Inflammation is a critical mediator in obesity-induced IR. WAT expansion and the influx of immune cells initiate a cascade of inflammatory events that directly contribute to defective insulin signaling and glucose uptake, resulting in systemic IR. The mechanisms driving the pathogenic environment of obese WAT are complex and not fully elucidated; evidence implicates that a combination of events converge, and escalate the pro-inflammatory state. Research suggests that nutritional anti-inflammatory interventions may attenuate IR, independent of weight loss. However, results from human studies so far remain inconsistent. Moving forward, greater consideration should be given to designing nutritional interventions that (1) target multiple signaling pathways and (2) take account of genetic polymorphisms in order to improve efficacy.
Conflict of Interest Statement
The authors declare that the research was conducted in the absence of any commercial or financial relationships that could be construed as a potential conflict of interest.
Maeve A. McArdle supported by Food for Health Ireland (Enterprise Ireland Grant: CC20080001), Orla M. Finucane supported by Science Foundation Ireland (PI/11/1119), Ruth M. Connaughton and Aoibheann M. McMorrow supported by the National Children’s Research Centre (B/11/1).
AA, arachidonic acid; ACC, acetyl-CoA carboxylase; AKT, protein kinase B; AMPK, adenosine monophosphate activated protein kinase; AP-1, activator protein-1; APC, antigen presenting cell; ASC, adipocyte stem cells; ASC, apoptotic speck-like protein containing a CARD; ASO, antisense oligonucleotide; AT, adipose tissue; ATM, adipose tissue macrophage; ATP, adenosine triphosphate; BAT, brown adipose tissue; bFGF, basic fibroblast growth factor; BMDC, bone marrow derived dendritic cell; BMI, body mass index; C/EBP, CCAAT/enhancer binding protein; C3, complement component 3; CLA, conjugated linoleic acid; CLS, crown-like structures; COX, cyclooxygenase; CVD, cardiovascular disease; DAG, diacylglycerol; DC, dendritic cell; DHA, docosahexaenoic acid; DPP, dipeptidyl peptidase; EGCG, epigallocatechin gallate; EPA, eicosapentaenoic acid; ERK, extracellular signal-regulated kinase; FA, fatty acid; FFA, free fatty acid; G6P, glucose 6-phosphatase; GLP, glucagon-like peptide; GLUT, glucose transporter; GPCR, G protein-coupled receptor; HDL, high-density lipoprotein; HFD, high-fat diet; HIF, hypoxia-inducible factor; HMW, high-molecular weight; HSD1, hydroxysteroid dehydrogenase type 1; IFN, interferon; IGT, impaired glucose tolerance; IκB, inhibitor of NF-κB; IKK, IκB kinase; IL, interleukin; iNKT, invariant natural killer cell; iNOS, inducible nitric oxide synthase; IR, insulin resistance; IRAK, interleukin-1 receptor-associated kinase-1; IRS, insulin receptor substrate; IκB, inhibitor of NF-κB kinase complex; JAK, janus kinase; JNK, Jun N-terminal kinase; KC, Kupffer cell; LC, long chain; LDL, low-density lipoprotein; LMW, low molecular weight; LPS, lipopolysaccharide; MAPK, mitogen activated protein kinase; MCP, macrophage chemoattractant protein; MDMs monocyte derived macrophages; MetS, metabolic syndrome; MHO, metabolically healthy obese; MIF, macrophage migration inhibitory factor; MMW, middle-molecular weight; MnSOD, mitochondrial dismutase; MONW, metabolically obese normal weight; mTOR, mammalian target of rapamycin; MYD88, myeloid differentiation primary response gene 88; NAFLD, non-alcoholic fatty liver disease; NK, natural killer cell; NLRP3, NOD, like receptor 3; NO, nitric oxide; O2•− superoxide; PI, phosphatidylinositol; PI3K, phosphatidylinositide 3-kinase; PKC, protein kinase C; PLC, phospholipase; PPAR, peroxisome proliferator-activated receptor; Pref-1, Pre-adipocyte factor-1; PRR, pattern recognition receptor; PUFA, polyunsaturated fatty acid; RA, receptor antagonist; ROS, reactive oxygen species; SAT, subcutaneous adipose tissue; SFA, saturated fatty acid; SGBS, Simpson–Gibson–Behmel syndrome; SHP2, protein tyrosine phosphatase, non-receptor type 11; SIRT1, sirtuin1; SNP, single nucleotide polymorphism; SOCS, suppressor of cytokine signaling; SREBP, sterol receptor binding protein; STAT, signal-transducer and activator of transcription protein; SVF, stroma-vascular fraction; T2D, type 2 diabetes; TAG, triacylglyceride; TAK, transforming growth factor β activated kinase; TH, T helper cell; TLR, toll like receptor; TNF, tumor-necrosis factor; TRADD, TNF receptor death domain; TRAF, TNF receptor-associated factor; Treg, regulatory T cell; VAT, visceral adipose tissue; WAT, white adipose tissue; WHO, world health organization; WT, wild type.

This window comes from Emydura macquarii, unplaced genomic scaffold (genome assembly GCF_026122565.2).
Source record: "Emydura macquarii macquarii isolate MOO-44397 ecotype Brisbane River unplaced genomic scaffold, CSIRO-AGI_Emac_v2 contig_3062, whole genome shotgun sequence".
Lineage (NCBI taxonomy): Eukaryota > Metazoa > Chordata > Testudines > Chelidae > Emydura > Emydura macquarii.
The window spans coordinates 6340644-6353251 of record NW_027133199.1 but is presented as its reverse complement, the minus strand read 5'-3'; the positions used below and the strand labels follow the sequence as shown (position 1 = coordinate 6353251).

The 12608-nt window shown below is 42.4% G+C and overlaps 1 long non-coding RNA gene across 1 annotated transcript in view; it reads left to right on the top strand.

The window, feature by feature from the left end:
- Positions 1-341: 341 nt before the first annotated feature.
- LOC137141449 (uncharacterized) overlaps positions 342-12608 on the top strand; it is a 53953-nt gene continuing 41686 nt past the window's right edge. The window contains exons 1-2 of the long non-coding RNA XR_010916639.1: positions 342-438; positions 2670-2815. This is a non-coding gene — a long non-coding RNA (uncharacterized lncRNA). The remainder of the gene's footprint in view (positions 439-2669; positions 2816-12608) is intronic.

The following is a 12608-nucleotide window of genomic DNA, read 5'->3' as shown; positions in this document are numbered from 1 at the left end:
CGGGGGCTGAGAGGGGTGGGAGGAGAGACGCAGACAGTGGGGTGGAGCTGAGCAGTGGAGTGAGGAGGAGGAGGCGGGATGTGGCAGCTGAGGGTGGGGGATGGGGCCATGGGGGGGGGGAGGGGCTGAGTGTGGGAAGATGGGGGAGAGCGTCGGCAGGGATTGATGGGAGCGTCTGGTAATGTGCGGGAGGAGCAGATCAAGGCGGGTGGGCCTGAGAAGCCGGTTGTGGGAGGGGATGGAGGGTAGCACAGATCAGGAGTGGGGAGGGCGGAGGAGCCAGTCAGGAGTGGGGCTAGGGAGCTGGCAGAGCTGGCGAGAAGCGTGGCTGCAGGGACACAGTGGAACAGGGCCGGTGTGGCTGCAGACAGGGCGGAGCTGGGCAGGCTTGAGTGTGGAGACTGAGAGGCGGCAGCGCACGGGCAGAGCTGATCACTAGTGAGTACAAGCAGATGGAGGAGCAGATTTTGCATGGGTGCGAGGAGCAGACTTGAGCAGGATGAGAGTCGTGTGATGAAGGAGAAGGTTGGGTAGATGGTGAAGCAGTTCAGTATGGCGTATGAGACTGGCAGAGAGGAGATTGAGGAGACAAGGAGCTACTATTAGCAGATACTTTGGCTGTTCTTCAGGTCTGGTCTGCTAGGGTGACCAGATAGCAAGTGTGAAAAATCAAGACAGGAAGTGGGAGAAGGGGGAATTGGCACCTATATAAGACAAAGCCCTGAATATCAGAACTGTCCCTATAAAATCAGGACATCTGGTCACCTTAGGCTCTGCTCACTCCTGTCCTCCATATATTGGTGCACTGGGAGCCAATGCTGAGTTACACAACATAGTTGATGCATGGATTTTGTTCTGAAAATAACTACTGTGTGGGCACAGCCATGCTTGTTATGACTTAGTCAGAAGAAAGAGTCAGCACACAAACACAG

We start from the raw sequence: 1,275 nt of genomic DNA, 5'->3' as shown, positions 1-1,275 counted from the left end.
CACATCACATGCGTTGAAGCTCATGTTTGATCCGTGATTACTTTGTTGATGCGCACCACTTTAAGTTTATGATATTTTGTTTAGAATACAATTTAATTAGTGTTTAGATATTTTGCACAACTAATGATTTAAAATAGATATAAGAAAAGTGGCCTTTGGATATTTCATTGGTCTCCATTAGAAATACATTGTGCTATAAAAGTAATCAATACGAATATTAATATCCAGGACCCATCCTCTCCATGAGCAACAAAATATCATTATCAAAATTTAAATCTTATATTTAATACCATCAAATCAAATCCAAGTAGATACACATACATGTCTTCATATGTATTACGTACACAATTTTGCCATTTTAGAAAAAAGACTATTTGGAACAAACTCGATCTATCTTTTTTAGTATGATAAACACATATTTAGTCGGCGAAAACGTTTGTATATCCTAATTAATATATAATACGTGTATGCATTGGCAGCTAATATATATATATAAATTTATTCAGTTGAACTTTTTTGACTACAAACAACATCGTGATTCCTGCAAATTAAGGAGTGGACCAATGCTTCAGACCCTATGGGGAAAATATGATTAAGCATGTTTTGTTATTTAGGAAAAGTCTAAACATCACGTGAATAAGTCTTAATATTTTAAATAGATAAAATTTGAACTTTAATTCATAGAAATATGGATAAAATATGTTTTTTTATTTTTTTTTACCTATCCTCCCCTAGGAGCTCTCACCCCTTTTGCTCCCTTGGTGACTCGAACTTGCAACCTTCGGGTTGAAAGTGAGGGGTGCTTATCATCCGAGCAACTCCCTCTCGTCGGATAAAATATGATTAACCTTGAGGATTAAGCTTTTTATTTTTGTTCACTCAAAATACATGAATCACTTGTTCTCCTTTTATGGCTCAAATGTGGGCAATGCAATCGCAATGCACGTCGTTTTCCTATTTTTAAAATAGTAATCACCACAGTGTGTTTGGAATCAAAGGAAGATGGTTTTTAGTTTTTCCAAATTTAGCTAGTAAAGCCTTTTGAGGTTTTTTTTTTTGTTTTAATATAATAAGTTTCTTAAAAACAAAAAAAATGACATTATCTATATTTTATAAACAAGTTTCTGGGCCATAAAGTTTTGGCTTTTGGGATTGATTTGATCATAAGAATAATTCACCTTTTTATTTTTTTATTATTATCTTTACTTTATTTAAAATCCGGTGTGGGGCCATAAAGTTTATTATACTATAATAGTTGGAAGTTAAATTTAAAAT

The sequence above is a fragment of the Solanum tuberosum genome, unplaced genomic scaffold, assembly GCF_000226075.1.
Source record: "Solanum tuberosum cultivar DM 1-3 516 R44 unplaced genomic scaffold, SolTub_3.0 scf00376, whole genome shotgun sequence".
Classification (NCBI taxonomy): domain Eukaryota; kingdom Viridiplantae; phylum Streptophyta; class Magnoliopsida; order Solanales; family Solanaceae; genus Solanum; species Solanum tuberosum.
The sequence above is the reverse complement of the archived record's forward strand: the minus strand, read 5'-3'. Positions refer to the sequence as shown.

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Keywords: obesity, inflammation, immune cell infiltration, insulin resistance, nutrient sensing, PUFA
Citation: McArdle MA, Finucane OM, Connaughton RM, McMorrow AM and Roche HM (2013) Mechanisms of obesity-induced inflammation and insulin resistance: insights into the emerging role of nutritional strategies. Front. Endocrinol. 4:52. doi: 10.3389/fendo.2013.00052
Received: 10 December 2012; Accepted: 22 April 2013;
Published online: 10 May 2013.
Edited by:Tsuguhito Ota, Kanazawa University, Japan
Reviewed by:Andrzej Bartke, Southern Illinois University, USA
Shinichi Oikawa, Nippon Medical School, Japan
Copyright: © 2013 McArdle, Finucane, Connaughton, McMorrow and Roche. This is an open-access article distributed under the terms of the Creative Commons Attribution License, which permits use, distribution and reproduction in other forums, provided the original authors and source are credited and subject to any copyright notices concerning any third-party graphics etc.
*Correspondence: Maeve A. McArdle, Nutrigenomics Research Group, UCD Conway Institute, School of Public Health, Physiotherapy and Population Science, University College Dublin, Dublin 4, Republic of Ireland. e-mail: firstname.lastname@example.org